Home > Articles

  • Print
  • + Share This
This chapter is from the book

nPartition Management Paradigms

HP nPartition Servers support three management paradigms. These paradigms enable administrators to manage nPartitions in the mode which best suits their environments. The three management paradigms are as follows:

  • Local Management has been the most commonly used paradigm for managing nPartitions because it was the only supported paradigm on the first-generation nPartition servers. Local management entails logging into an nPartition on the complex and executing the management tools directly on the nPartition. Using local management, an administrator has the ability to either make changes to the entire complex or limit management capabilities to those that affect only the local nPartition.

  • Remote Management via an nPartition allows administrators to manage the complex from a central management station. This enables more efficient management because the administrator need not log into each nPartition to be managed and start the respective management tools. Instead, the management tools can be executed from a single location and directed toward each nPartition to be managed. In addition, only a subset of the management components needs to be running on the nPartitions.

  • Remote Management via the MP enables administrators to fully configure an nPartition server without running any of the management software components on the nPartitions. In addition, this management paradigm affords similar benefits regarding remote management via an nPartition and the ability to manage many complexes from a central management station. Finally, this management paradigm provides a means to perform system administration even if no nPartition is active in the complex.

Local nPartition Management Paradigm

Figure 4-2 shows the paradigm of local nPartition management. This paradigm applies to all HP nPartition servers. Local nPartition management involves logging into an nPartition on the complex and performing management tasks on the local nPartition. This architecture is the simplest to use out of the box because it requires only a single system, the nPartition, to be operating in order to perform nPartition management. However, this management paradigm doesn't take full advantage of the remote management capabilities available on HP nPartition servers; this topic will be discussed in the following sections.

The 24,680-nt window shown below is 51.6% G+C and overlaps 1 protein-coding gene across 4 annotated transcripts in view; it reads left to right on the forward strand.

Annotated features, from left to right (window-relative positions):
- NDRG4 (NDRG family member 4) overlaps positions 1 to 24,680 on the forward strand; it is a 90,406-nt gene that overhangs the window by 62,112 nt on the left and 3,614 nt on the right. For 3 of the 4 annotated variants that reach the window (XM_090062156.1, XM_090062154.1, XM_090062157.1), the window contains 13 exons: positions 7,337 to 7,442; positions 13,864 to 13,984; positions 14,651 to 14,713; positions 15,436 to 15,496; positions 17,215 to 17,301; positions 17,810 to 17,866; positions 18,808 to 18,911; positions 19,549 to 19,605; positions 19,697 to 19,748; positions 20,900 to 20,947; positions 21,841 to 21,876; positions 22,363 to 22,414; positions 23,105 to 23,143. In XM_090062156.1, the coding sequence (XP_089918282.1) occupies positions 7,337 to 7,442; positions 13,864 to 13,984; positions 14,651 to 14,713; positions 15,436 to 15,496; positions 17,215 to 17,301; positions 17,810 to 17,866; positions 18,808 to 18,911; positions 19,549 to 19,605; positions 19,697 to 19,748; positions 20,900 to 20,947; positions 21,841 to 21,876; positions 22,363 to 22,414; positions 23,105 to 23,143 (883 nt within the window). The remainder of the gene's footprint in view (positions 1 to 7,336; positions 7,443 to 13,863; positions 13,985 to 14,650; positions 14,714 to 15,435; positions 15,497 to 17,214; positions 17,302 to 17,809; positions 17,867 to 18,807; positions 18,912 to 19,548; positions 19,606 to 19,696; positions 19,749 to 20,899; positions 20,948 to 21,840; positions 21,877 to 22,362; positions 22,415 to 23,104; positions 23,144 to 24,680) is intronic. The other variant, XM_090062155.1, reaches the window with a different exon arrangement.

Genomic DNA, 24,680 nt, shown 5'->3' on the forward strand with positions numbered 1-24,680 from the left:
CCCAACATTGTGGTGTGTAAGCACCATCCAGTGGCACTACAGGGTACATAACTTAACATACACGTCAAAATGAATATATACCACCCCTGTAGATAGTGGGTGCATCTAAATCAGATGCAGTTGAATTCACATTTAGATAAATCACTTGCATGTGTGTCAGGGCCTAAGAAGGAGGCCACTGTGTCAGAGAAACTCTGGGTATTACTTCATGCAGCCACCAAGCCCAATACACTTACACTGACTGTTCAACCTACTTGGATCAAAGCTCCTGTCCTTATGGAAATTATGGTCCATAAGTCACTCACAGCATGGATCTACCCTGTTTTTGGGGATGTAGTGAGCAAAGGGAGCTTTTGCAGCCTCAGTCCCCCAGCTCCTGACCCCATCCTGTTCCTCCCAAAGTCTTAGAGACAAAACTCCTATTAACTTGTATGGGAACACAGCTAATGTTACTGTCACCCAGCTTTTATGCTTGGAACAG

04fig02.gif

Figure 4-2 Local nPartition Management Paradigm

nPartition management applications for the original HP 9000 nPartition servers use a proprietary interface to communicate with the MP for configuration tasks. This interface enables nPartition management tools to configure the entire complex from any nPartition within the complex. nPartition management tools provide some limitations on configuration changes from one nPartition to another, such as disallowing the removal of an active nPartition from another nPartition. However, most operations are allowed from any nPartition in the complex. This provides a simplified and flexible management model, as an administrator may log into a single nPartition and perform several tasks that affect other nPartitions. The ramifications of this simplicity and flexibility should be considered when managing a shared HP nPartition server.

The second-generation HP nPartition servers, which contain the sx1000 chipset, use the Intelligent Platform Management Interface (IPMI) protocol as the interface between the MP and the management applications. IPMI is an industry-standard protocol designed to facilitate low-level system management. The IPMI interface is supported on HP-UX, Microsoft Windows, and Linux operating systems for the HP nPartition servers containing the sx1000 chipset and later chipsets. As implemented on HP nPartition servers, IPMI supports two transport mechanisms for communicating with the MP. The first is block transfer (BT) and the second is LAN. These are commonly referred to as IPMI over BT (IPMI/BT) and IPMI over LAN (IPMI/LAN). The IPMI/BT transport goes though a kernel driver on an nPartition to communicate with the MP. The IPMI/LAN transport uses the MP's LAN interface for communication.

While nPartition management has remained very similar between the generations of HP nPartition servers, several enhancements have been added. The most notable enhancement relating to Figure 4-2 and the use of the IPMI/BT interface is a feature called the nPartition configuration privilege. This feature can be enabled on the MP by using the PARPERM command from the MP's command menu as shown in Listing 4-1.

Example 4-1. Enabling the nPartition Configuration Privilege

                       Welcome to the

                 rx8620 Management Processor

(c) Copyright 1995-2003 Hewlett-Packard Co., All Rights Reserved.

                       Version A.5.011



    MP MAIN MENU:

         CO: Consoles
        VFP: Virtual Front Panel (partition status)
         CM: Command Menu
         CL: Console Logs
         SL: Show Event Logs
         HE: Help
          X: Exit Connection

MP> cm